This protest is a declaration of dissent with the extraordinary oppression and discrimination faced by prisoners and their families in this city. In a state of material and psychological insecurity, prisoners here live under surmounting pressures. We hope that officials have the compassion to reduce this targeted oppression.

Finally, we ask that all sensible minds be moved by this news, and react with the same power they displayed over the three recently executed Kurdish political prisoners and the missile offensive on Kurdistan.”

*

The Ward-12 raid occurred on the evening of October 15th, when political prisoners came to the defense of one of their comrades who had been physically assaulted for arguing with prison personnel. In response to their objections, authorities and special forces, numbering more than 50 and armed with with batons, tasers, and tear gas, stormed the political ward and laid into the inmates there. That same night, authorities assaulted and injured a number of prisoners of conscience in the Youth Ward.

Kamal Hassan Ramazan, Ahmad Tamooie, Osman Mostafapour, and Touraj Esmaili were among the first prisoners beaten in response to their objections of a group assault on their wardmate Hamid Rahimi. Personnel identified only as “Eskandar” and “Rezaie” reportedly commandeered additional Urmia prisoners to deal blows to the four men, breaking bones and teeth, and cutting one of them with a sharp object.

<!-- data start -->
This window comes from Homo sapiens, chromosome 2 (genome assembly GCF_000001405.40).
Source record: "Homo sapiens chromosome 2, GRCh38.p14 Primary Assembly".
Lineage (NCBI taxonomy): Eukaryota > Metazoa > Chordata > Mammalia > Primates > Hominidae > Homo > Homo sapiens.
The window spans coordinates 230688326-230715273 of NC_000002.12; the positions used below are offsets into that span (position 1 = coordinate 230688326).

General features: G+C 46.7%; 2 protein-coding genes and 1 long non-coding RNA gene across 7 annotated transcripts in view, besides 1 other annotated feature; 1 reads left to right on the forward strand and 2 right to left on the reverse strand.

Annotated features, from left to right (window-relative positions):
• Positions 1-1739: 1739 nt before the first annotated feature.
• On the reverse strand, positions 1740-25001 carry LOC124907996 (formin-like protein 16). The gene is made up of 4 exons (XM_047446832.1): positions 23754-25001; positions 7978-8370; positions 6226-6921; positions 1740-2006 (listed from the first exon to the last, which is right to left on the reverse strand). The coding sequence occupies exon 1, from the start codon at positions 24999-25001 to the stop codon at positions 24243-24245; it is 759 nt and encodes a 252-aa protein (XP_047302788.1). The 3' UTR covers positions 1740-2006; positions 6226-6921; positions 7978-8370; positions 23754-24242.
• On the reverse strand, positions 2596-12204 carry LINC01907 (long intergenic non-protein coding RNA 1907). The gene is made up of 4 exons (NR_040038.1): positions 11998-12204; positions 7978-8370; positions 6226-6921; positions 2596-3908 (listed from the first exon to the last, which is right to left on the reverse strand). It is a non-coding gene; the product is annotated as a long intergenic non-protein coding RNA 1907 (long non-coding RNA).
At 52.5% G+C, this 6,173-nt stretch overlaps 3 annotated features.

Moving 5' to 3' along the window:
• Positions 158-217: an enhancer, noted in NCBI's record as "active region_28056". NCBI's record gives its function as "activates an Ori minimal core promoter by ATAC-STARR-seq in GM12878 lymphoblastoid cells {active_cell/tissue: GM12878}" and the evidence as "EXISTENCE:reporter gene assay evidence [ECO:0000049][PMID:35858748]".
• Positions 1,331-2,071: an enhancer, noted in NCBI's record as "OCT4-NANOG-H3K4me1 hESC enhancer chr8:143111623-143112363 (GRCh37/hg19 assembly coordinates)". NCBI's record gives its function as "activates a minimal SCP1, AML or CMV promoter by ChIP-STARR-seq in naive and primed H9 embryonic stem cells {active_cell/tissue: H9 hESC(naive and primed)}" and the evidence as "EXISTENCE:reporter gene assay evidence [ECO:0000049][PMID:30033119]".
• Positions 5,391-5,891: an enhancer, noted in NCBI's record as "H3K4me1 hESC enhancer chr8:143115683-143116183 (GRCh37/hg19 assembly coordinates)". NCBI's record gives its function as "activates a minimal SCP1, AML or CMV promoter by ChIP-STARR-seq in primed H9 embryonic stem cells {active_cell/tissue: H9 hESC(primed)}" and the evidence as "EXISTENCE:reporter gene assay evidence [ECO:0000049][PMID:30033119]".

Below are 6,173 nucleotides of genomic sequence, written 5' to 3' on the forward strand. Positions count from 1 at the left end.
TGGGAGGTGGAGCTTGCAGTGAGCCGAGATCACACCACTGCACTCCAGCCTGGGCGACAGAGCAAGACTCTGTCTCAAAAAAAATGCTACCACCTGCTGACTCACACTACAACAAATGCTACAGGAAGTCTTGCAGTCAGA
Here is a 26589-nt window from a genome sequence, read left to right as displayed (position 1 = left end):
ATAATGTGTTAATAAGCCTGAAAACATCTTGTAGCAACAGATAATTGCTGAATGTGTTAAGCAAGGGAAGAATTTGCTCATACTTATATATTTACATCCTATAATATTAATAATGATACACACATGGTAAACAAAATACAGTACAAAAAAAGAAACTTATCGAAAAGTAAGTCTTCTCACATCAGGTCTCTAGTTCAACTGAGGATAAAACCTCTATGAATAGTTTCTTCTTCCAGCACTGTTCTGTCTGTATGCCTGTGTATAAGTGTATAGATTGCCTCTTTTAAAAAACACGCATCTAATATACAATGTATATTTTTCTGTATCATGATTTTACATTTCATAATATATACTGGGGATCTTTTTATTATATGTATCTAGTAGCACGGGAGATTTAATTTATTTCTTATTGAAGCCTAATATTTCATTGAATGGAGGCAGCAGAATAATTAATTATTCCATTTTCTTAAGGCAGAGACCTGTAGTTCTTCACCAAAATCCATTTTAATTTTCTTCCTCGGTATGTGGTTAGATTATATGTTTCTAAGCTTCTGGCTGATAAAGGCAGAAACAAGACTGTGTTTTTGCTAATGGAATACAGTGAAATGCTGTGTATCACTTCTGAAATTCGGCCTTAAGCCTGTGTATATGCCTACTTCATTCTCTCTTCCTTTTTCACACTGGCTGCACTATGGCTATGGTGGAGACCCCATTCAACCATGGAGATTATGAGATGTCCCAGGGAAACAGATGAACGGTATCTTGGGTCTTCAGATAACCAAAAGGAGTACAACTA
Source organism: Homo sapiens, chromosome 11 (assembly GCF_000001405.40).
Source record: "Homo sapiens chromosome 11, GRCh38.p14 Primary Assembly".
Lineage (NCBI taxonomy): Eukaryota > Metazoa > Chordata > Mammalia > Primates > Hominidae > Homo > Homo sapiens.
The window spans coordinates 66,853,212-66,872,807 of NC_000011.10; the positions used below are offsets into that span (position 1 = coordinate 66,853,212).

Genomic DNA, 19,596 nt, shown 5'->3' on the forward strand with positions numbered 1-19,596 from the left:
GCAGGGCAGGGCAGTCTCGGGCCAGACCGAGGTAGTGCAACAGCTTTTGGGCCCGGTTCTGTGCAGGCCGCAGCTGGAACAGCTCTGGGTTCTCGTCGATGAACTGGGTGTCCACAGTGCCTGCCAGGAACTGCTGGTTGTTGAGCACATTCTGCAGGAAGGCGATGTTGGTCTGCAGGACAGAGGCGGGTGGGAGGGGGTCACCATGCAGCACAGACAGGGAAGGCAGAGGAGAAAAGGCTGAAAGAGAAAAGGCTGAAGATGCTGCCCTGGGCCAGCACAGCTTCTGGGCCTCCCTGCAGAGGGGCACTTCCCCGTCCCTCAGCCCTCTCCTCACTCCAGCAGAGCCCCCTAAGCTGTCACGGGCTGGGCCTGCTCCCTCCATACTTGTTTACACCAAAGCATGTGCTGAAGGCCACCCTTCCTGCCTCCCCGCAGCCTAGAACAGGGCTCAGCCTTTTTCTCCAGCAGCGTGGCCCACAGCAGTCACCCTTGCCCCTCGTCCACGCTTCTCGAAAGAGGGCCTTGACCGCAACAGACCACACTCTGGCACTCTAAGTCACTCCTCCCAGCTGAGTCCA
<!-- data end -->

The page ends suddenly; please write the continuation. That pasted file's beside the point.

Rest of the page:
Ramezan, Tamoo’i, Mostafapoor, and two more Ward-12 bystanders, Hassan Rastegari and Kamran Darvishi, were among those injured in the onslaught that followed. The latter two were transferred to solitary confinement; Rastegari has since been returned to Ward 12. “Hassan Rastegari was badly bruised all over,” the source said, adding that prison authorities then sicced fellow prisoners on political detainees for a second time.

Urmia Central Prison authorities have a history of ruling my corporal punishment. On October 8, 2018, prisoner Morteza Zohrali’s right arm was broken in a beating by prison officials; On September 23rd, Youth Ward inmate Javad “Arash” Shirzad was sent to an outside hospital for treatment of a concussion sustained at the hands of “Bayramzadeh,” the prison’s internal director; in July, Saeed Seyed Abbasi was beaten and sent to solitary confinement without treatment of his injuries, all for arriving late to the prison yard for recreation time; and in May, according to HRANA reports, prisoner Saeed Nouri, a former IRGC lieutenant, was beaten by two personnel in the internal director’s office.

Reports indicate that political prisoners and other prisoners of conscience are more vulnerable than others to the gamut of inmate abuses. HRANA previously reported on a September 18th raid on Ward 12 by special forces, where guards pilfered and destroyed the prisoners’ personal belongings, including food they had purchased themselves.

In Solidarity with Fellow Gonabadi Dervish Prisoners, Reza Sigarchi Forgoes Food, Medicine

Posted on: October 21st, 2018